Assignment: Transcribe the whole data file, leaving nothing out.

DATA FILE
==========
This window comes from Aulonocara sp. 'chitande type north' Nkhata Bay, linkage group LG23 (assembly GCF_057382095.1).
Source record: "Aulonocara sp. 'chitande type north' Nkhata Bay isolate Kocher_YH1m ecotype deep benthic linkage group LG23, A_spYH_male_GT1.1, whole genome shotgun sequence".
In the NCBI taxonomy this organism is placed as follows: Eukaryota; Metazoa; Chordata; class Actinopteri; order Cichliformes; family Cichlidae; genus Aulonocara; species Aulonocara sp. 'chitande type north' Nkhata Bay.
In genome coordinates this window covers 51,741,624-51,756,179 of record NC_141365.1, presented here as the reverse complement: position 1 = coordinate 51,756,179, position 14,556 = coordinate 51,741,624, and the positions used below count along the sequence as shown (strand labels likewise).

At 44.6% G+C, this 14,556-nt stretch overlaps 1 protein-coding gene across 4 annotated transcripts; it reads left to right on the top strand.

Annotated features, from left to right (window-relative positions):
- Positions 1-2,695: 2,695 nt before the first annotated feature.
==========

This window comes from Aulonocara sp. 'chitande type north' Nkhata Bay, linkage group LG23 (assembly GCF_057382095.1).
Source record: "Aulonocara sp. 'chitande type north' Nkhata Bay isolate Kocher_YH1m ecotype deep benthic linkage group LG23, A_spYH_male_GT1.1, whole genome shotgun sequence".
In the NCBI taxonomy this organism is placed as follows: Eukaryota; Metazoa; Chordata; class Actinopteri; order Cichliformes; family Cichlidae; genus Aulonocara; species Aulonocara sp. 'chitande type north' Nkhata Bay.
In genome coordinates this window covers 51,741,624-51,756,179 of record NC_141365.1, presented here as the reverse complement: position 1 = coordinate 51,756,179, position 14,556 = coordinate 51,741,624, and the positions used below count along the sequence as shown (strand labels likewise).

At 44.6% G+C, this 14,556-nt stretch overlaps 1 protein-coding gene across 4 annotated transcripts; it reads left to right on the top strand.

Annotated features, from left to right (window-relative positions):
- Positions 1-2,695: 2,695 nt before the first annotated feature.